Yahoo Debt Boosted to Investment Grade

S&P cites its growing roster of paid relationships, strengthening financials, and the increasing importance of online ads to marketers

On July 28, 2004, Standard & Poor's Ratings Services raised its ratings on Internet services provider Yahoo! (YHOO ), including its corporate credit rating to 'BBB-' from 'BB+', based on growing roster of paid relationships, further strengthening of key financial measures, and increasing importance of online (through both branded and sponsored search) advertising to marketers.

The rating outlook is stable. Sunnyvale, Calif.-based Yahoo had total debt outstanding of $750 million at June 30, 2004.

The rating on Yahoo reflects the company's well-established Internet brand, high profit margins, good discretionary cash flow generation, and ample cash cushion. These factors are somewhat offset by some concerns regarding the company's revenue and earnings concentration from advertising, competition in sponsored search (especially with MSN's [MSFT ] future entrance as a search engine provider), and the challenges of retaining its market position and relevance in a still evolving Internet market place.

Originally established as an Internet information directory, Yahoo has become a major player in Internet information services and related marketing services. The company provides a wide array of services to both consumers and businesses. The majority of its services are free. However, Yahoo has been aggressively introducing fee-based services, such as Yahoo Plus, on a standalone basis and through partnerships with broadband access providers.

Yahoo's marketing services, including banner ads, sponsored search, paid inclusion, and sponsorships, are well established and are generating the majority of the company's revenue. Standard & Poor's expects sponsored search and branded advertising will continue to experience healthy growth over the next two to four years as consumers spend more time online and marketers shift advertising budget toward online. Yahoo, with its significant online traffic, should benefit greatly from these trends.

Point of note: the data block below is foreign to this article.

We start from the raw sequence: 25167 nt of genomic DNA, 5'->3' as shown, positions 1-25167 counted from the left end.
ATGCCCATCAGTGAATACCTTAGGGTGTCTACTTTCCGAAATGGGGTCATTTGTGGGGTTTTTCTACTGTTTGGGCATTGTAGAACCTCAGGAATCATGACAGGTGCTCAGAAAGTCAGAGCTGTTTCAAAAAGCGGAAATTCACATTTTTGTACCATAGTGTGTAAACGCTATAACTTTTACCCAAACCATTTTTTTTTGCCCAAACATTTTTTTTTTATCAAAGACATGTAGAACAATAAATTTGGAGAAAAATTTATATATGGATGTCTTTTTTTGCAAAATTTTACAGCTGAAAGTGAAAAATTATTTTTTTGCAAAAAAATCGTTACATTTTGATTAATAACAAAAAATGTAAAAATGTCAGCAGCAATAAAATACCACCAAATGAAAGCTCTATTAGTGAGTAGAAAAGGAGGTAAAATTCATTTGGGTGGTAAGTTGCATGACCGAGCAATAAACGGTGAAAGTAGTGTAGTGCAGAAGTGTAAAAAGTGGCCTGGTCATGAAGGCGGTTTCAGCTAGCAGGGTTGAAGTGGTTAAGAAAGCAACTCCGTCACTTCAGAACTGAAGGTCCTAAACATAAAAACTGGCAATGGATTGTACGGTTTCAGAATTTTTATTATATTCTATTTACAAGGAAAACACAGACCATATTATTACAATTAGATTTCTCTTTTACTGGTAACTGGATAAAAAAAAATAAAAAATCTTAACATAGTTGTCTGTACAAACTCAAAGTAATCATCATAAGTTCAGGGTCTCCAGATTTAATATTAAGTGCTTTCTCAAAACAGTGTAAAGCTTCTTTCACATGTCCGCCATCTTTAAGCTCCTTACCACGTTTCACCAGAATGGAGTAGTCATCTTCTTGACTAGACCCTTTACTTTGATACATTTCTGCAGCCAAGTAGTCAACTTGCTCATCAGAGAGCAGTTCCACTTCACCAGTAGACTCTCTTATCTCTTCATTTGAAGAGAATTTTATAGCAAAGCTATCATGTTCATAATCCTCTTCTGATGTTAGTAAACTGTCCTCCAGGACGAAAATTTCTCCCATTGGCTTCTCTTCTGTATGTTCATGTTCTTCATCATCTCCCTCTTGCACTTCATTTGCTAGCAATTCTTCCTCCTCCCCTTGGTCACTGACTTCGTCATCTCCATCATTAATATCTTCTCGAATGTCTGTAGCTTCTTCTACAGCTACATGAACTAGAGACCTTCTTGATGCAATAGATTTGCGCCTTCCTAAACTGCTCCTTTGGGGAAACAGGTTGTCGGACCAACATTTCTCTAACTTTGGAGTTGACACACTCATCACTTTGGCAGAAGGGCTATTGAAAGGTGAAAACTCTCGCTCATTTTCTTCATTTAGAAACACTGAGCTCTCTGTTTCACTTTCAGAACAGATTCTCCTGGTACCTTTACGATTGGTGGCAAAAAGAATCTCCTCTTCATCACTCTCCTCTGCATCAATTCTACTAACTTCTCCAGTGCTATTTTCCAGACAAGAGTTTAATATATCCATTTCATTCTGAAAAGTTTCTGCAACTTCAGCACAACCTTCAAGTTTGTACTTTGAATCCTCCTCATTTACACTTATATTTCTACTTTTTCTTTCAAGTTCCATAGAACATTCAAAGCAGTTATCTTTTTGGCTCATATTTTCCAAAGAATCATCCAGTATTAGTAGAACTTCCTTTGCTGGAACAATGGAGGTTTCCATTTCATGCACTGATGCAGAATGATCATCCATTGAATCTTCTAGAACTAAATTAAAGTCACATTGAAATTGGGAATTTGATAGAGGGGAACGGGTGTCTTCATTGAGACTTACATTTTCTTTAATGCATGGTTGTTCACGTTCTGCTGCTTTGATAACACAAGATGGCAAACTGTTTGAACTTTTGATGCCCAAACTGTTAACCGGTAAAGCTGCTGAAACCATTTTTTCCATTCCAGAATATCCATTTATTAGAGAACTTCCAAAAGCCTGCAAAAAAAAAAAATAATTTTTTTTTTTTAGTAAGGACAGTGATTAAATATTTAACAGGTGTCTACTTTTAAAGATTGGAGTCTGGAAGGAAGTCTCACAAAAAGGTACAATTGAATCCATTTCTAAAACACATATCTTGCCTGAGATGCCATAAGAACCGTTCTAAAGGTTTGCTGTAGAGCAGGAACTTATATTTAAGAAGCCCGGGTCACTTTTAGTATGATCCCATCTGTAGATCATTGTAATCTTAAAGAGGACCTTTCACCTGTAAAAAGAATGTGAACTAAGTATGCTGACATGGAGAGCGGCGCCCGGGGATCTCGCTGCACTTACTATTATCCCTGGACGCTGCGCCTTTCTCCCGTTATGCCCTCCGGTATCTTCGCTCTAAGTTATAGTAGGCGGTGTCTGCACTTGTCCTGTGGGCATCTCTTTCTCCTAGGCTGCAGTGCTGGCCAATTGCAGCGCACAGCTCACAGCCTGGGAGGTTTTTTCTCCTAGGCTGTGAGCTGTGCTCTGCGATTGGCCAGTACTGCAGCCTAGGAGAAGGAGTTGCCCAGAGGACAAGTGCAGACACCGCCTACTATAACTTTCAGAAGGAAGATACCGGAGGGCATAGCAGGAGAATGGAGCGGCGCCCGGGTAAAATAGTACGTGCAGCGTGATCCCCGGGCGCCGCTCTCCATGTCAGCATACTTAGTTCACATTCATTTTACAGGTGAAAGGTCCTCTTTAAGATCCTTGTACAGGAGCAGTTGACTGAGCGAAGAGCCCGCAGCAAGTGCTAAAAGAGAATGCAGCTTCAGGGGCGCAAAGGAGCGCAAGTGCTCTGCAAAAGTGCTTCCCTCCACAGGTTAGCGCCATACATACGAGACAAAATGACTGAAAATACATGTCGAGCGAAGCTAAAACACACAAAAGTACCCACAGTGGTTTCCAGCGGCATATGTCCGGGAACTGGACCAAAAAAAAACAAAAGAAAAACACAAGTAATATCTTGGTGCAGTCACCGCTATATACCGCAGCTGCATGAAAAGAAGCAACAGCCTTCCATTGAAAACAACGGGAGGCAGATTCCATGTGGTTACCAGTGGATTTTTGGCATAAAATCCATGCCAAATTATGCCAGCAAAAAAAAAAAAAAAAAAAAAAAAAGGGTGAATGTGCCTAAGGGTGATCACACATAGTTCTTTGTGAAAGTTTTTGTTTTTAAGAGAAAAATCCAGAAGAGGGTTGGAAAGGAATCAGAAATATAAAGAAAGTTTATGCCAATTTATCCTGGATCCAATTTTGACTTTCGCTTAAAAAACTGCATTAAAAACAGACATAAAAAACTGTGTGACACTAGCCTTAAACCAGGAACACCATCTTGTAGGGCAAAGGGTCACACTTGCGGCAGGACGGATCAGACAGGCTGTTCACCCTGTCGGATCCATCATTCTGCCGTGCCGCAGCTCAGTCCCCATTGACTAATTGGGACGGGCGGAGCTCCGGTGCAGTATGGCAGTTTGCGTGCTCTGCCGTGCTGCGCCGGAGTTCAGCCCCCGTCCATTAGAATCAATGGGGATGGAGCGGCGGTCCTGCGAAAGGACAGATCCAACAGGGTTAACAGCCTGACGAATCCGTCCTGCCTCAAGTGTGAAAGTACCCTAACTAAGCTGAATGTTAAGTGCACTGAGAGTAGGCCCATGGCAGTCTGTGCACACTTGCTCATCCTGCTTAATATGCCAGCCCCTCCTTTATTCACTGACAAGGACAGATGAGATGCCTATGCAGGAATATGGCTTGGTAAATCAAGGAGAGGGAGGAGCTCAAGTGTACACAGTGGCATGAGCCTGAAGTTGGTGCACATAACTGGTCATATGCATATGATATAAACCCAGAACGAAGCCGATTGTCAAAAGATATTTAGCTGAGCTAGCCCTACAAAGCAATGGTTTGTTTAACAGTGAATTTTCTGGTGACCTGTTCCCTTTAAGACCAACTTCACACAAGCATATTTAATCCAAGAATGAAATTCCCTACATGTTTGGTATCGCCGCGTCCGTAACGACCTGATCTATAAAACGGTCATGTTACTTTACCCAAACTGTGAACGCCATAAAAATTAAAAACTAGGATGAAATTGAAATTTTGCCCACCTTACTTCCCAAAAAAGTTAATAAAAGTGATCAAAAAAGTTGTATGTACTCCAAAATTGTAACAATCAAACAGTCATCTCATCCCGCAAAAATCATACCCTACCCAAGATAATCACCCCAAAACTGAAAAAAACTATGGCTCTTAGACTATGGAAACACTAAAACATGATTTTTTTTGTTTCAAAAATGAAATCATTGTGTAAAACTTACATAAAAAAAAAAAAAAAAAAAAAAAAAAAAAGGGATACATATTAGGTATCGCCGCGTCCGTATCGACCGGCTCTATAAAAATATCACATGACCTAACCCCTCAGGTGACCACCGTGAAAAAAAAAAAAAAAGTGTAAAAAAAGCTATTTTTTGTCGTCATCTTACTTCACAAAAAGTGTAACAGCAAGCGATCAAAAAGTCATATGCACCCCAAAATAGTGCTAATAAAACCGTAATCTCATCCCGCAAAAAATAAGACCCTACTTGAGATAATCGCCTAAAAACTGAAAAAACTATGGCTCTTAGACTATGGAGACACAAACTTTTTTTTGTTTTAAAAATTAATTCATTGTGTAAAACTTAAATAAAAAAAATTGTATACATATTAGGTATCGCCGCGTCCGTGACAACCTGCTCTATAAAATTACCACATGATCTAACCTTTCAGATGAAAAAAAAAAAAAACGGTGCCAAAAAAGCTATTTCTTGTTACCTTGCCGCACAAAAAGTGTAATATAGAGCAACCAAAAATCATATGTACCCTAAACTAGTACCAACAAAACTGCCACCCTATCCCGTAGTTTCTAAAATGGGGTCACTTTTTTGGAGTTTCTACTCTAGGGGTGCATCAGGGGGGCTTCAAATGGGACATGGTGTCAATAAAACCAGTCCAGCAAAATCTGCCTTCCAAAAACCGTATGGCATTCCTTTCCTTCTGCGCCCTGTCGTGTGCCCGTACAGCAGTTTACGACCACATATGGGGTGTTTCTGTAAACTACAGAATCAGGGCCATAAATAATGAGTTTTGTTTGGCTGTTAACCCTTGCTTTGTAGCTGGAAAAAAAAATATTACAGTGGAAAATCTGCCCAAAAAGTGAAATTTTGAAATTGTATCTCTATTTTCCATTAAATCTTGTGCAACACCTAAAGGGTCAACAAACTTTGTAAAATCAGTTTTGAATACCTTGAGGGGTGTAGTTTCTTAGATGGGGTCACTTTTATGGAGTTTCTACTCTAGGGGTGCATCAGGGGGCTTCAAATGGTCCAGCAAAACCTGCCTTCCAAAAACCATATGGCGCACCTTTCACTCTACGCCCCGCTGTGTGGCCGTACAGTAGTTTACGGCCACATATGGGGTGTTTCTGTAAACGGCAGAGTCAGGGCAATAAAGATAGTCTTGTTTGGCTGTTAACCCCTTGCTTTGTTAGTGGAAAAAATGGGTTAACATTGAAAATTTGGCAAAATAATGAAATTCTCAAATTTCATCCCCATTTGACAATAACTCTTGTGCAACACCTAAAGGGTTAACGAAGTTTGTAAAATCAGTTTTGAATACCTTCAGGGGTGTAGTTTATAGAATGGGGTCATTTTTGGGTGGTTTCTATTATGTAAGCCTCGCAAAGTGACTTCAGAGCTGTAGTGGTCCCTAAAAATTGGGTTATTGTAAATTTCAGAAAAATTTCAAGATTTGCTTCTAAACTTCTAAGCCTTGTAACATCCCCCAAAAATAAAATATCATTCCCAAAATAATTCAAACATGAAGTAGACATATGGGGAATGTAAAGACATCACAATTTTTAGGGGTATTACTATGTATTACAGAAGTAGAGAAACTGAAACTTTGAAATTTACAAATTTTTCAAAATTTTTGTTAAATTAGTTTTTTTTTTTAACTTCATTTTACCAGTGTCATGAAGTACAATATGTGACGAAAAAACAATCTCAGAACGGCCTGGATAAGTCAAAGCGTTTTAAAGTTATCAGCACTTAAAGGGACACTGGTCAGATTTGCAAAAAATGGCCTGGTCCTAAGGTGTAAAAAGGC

The Internet is still evolving as an advertising medium, a source of entertainment and news, and a platform for commerce. As recent purchases of 3721 Network Software Inc. and Kelkoo SA demonstrated, acquisitions will continue to be a significant part of Yahoo's strategy. Growth through acquisition may facilitate achieving the company's growth objectives faster than greenfield development, even though Yahoo has resources available to pursue such internal development. For example, the November, 2003, acquisition of 3721 Network enabled Yahoo to quickly launch, a Chinese-language search engine, in June 2004.

For the 12 months ended June 30, 2004, Yahoo's EBITDA margin (based on generally accepted accounting principles, or GAAP) was 26.8%, a slight decline from 28% at the end of 2003. This is primarily due to the acquisitions of several businesses, which have lower margins. Lease-adjusted total debt to EBITDA was 1.3x for the 12 months ended June 30, 2004, a substantial improvement from 1.9x at December 31, 2003. The improvement was driven by growth in EBITDA as total debt over the period remained the same at $750 million. Yahoo has traditionally been funded through equity issuance and cash flow from operations. The company converted 79% of EBITDA to discretionary cash flow for the 12 months ended June 30, 2004. Its $750 million in convertible notes represent the only debt in the company's capital structure.

Liquidity: Yahoo has strong liquidity with about $2.6 billion in cash, short-term, and long-term marketable securities. Acquisitions and, potentially, share repurchases over the intermediate term are the most likely uses of cash. The company generates discretionary cash flow well in excess of working capital and capital expenditure requirements. Capital expenditures are expected to be relatively stable at about 8% of revenue (or about 25% of EBITDA) and are not expected to restrict healthy discretionary cash flow generation. Maturities are minimal until 2008.

Outlook: A stable outlook conveys the expectation that Yahoo will continue to evolve with the Internet's development as an advertising and commerce platform, either through internal development or acquisitions with promising technology. Furthermore, Yahoo has sufficient liquidity and profitability to withstand short-term volatility. Standard & Poor's anticipates that acquisitions and stock buybacks will be conducted prudently.

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